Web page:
Back in February 1994, having rotated off NCAB, Helene was in no position to help Bernie.

So, to cheer up her good friend, Helene went to a hardware store, bought the biggest screw she could find, had it embedded in Lucite and scribbled a note—I believe it was a poem, but wouldn’t swear to that—about Bernie being a true gentleman who didn’t deserved to get screwed.

She placed the object and the note in a FedEx box and sent it off to poor Bernie.

It’s not publicly known whether Fisher was cheered up or driven deeper into despair by this emanation of Brownian humor.

About a year later, Helene told me about another good friend, the financier cancer survivor Michael Milken putting together a strategy for a new war on cancer. How did Helene happen to meet Mike?

Well, it’s a good story. She met him well before his conviction, before he went to Wall Street, before he went to college.

Here is what I wrote at the time (The Cancer Letter, Nov. 24, 1995):

It appears that from the start of this intellectual journey, Milken realized that he needed a political road map, a way of distinguishing the white hats from the black hats.

To that end he recruited Brown, a long-time cancer activist who describes herself as a “political oncologist.”

Over four decades of cancer activism, Brown has offered many a word of advice to a long line of NCI directors as well as activists including Lasker and Armand Hammer.

To sundry others, she has delivered an ultimatum or two. Brown is a member of the board of directors of the American Cancer Society and the advisory board of the NCI Division of Cancer Prevention and Control. She is also the director of Community Applications of Research at the University of California at Los Angeles Jonsson Cancer Center.

Brown first met Milken when he was a student at Birmingham High School in Van Nuys. Brown’s children were attending the same school. The two were re-introduced years later by Hammer, then chairman of the President’s Cancer Panel.

As Milken was starting CaP CURE, he invited Brown to serve on the board.

My decision was simple,” Brown said. “Here is a man who has the courage and conviction and the need to do something.

Enormous advances come from people who think differently. What Michael did in financial markets was astounding. He came up with a new way to finance business. If there is a new way to get at the cancer puzzle a bit faster, Michael has the kind of mind to be able to do that.”

As Milken’s interest in cancer grew, Brown acted as a guide, opening doors, steering the foundation toward the mainstream, and preventing gratuitous conflicts with other groups.

Brown said that now that Milken’s interest has broadened to all cancers, he finds himself in the advantageous position of having the support of virtually all major cancer interests while incurring none of the logistical problems of maintaining a membership-based organization.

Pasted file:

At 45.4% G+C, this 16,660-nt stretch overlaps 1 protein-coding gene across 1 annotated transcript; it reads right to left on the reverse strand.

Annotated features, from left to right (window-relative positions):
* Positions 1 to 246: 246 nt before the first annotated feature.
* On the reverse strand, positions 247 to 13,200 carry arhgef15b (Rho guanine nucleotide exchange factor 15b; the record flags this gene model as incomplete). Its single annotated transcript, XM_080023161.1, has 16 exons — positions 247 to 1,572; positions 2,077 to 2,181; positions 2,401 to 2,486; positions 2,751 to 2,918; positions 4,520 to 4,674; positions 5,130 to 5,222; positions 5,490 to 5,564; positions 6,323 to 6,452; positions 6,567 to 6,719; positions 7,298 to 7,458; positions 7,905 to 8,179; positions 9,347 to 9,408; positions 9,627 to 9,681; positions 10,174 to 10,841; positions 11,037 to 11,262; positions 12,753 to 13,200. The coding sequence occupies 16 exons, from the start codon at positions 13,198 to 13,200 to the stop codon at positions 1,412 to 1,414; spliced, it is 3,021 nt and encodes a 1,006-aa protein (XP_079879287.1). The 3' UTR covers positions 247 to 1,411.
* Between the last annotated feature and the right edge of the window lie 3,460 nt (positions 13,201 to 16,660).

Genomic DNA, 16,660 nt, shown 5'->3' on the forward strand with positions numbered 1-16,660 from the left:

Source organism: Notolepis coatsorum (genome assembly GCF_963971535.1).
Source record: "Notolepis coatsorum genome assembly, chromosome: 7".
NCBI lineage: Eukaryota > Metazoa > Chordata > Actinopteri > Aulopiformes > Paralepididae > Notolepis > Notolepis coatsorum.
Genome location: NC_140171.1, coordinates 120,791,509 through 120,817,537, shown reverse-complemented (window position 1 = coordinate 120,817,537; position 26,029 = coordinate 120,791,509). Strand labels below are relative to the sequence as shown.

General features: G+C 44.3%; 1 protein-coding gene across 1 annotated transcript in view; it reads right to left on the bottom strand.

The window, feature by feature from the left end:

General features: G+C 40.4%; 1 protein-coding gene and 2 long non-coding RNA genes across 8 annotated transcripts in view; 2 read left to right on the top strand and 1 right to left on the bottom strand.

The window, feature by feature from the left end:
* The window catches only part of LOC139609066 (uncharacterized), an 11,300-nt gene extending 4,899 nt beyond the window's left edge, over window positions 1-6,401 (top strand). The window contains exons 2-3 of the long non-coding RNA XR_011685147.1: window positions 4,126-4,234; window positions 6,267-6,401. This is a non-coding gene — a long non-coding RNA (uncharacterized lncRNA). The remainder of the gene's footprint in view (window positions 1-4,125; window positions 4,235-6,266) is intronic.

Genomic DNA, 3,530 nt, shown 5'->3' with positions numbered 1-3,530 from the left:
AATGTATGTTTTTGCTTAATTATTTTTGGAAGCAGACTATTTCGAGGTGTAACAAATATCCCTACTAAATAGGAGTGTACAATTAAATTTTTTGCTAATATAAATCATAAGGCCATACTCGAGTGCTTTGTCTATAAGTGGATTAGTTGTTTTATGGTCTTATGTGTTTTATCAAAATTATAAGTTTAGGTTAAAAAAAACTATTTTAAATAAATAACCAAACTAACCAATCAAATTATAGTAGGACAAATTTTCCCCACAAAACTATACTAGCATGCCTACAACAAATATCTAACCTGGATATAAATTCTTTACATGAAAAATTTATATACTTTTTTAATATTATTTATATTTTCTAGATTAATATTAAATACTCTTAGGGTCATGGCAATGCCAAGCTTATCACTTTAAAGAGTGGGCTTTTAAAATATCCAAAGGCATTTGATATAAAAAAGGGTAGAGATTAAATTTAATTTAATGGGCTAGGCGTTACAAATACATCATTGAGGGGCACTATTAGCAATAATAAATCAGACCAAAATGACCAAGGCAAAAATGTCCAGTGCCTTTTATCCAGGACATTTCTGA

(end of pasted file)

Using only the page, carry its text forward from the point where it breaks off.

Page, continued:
“He is extremely interested in working with every stake-holder in the cancer program,” Brown said. “He doesn’t need his own constituency, and the existing constituencies need a leader. It’s a beautiful exchange.”

Milken’s appearance in cancer politics stirred up the calcifying field. Milken put together a march on Washington, which was modeled on the original Earth Day. The objective was to build a massive constituency for cancer research.

At the same time, NCI Director Richard Klausner asked NCAB member Ellen Sigal to reach out to the film industry.

This is what I wrote at the time (The Cancer Letter, Oct. 31, 1997):

“We got cancer politics out of Washington and took it to the community,” Sigal said to The Cancer Letter.

Exclusive reliance on scientists as advocates for science did not strike Sigal as an effective strategy. Something else had to be thrown onto the battlefield. “I thought it was very clear: you need to combine research, survivorship and high-visibility people in a high-visibility business,” Sigal said.

With the help of Helene Brown, a self-described “political oncologist” and an official at the University of California at Los Angeles, Sigal met Sherry Lansing, chairman of Paramount Pictures Motion Picture Group. As a result, actors and motion picture executives have been making regular appearances on Capitol Hill, and following up by writing letters on appropriations for cancer research.

The working relationship between Sigal and Lansing ultimately led to creation of Stand Up To Cancer, SU2C, an organization that brought in new funding for cancer research.

Brown---holiday-party

A UCLA holiday party, (left to right): Bahar Navab, Patricia Ganz, Barbara Kahn, Helene Brown